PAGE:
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1.
FIG. 3.

FIG. 3. From: A Genetic Determinant in Streptococcus gordonii Challis Encodes a Peptide with Activity Similar to That of Enterococcal Sex Pheromone cAM373, Which Facilitates Intergeneric DNA Transfer .

Donor, recipient, and transconjugant plasmid analyses. Plasmid preparations from donor, recipient, and nine representative transconjugant strains were digested with EcoRI and analyzed by agarose gel electrophoresis. Lane 1, “1 Kb Plus DNA Ladder” molecular size standard (Invitrogen); lane 2, donor E. faecalis JH2-2/pAM378/pAMS470; lane 3, recipient S. gordonii CH1S (plasmid free); lanes 4 to 6, transconjugants resistant to erythromycin; lanes 7 to 9, transconjugants resistant to tetracycline; lanes 10 to 12, transconjugants resistant to erythromycin and tetracycline. The expected EcoRI digestion fragments from pAM378 were 25.5, 13.3, 10.0, 4.8, and 0.9 kb; those from pAMS470 were 4.9, 0.46, and 0.05 kb.

M. M. Vickerman, et al. J Bacteriol. 2010 May;192(10):2535-2545.
2.
FIG. 1.

FIG. 1. From: A Genetic Determinant in Streptococcus gordonii Challis Encodes a Peptide with Activity Similar to That of Enterococcal Sex Pheromone cAM373, Which Facilitates Intergeneric DNA Transfer .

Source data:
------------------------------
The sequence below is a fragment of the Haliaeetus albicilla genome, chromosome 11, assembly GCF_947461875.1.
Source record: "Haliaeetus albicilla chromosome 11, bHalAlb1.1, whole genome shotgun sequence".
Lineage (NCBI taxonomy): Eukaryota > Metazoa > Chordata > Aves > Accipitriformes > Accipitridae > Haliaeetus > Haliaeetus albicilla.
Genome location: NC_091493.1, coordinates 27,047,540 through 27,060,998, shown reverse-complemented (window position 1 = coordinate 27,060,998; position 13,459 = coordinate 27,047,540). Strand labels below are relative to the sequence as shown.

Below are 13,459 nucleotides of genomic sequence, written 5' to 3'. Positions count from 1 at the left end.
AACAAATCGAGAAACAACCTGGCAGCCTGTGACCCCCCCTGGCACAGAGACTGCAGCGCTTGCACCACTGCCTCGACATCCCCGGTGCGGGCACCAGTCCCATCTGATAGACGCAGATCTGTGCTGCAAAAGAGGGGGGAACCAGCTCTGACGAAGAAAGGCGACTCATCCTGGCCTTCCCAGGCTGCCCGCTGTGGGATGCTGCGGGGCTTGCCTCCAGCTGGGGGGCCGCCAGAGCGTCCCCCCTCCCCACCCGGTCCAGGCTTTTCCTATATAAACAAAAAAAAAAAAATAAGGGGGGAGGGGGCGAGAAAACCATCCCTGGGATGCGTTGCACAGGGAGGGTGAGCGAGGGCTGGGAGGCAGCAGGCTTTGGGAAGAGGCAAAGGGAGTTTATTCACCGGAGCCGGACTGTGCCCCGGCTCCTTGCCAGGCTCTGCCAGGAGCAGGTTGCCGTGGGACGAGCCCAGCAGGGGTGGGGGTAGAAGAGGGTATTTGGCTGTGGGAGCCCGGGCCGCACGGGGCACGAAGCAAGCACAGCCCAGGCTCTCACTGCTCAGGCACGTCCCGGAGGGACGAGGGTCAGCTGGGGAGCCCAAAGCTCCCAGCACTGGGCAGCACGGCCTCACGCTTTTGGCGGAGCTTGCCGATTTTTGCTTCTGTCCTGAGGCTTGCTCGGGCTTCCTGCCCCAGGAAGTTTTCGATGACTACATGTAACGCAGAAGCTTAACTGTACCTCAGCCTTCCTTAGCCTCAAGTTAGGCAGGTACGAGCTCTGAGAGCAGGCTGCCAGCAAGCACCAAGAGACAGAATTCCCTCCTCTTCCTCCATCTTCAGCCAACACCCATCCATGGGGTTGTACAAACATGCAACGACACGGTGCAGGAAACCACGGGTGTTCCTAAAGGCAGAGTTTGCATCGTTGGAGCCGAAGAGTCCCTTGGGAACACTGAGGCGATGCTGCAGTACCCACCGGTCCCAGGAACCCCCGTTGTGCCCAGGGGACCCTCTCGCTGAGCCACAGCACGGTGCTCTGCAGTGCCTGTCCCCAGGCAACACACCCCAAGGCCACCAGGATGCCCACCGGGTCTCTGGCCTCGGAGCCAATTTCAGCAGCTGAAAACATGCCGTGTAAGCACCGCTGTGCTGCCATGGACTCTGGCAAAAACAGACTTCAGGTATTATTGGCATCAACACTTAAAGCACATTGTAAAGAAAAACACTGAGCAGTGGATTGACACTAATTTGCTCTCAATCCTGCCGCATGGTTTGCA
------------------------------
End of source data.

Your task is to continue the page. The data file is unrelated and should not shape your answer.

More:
Sequence of gordonii-cAM373 peptide and associated lipoprotein. (A) Deduced amino acid sequence of CamG from S. gordonii Challis CH1. The solid arrow marks the putative site of lipoprotein signal peptidase cleavage of the prelipoprotein, which removes the 19-amino-acid signal sequence. The proposed site of cleavage by the Eep homologue at the amino-terminal end of the gordonii-cAM373 peptide is marked by the open arrow. The gordonii-cAM373 peptide (SVFILAA) is underlined. Amino acid residues for the lipoprotein precursor molecule, consisting of 116 amino acids, are numbered. (B) Comparison of the amino acid sequences of the peptide pheromone molecules cAM373 of E. faecalis, staph-cAM373 of S. aureus, and gordonii-cAM373 of S. gordonii. Positions in staph-cAM373 and gordonii-cAM373 showing variation from cAM373 are boxed.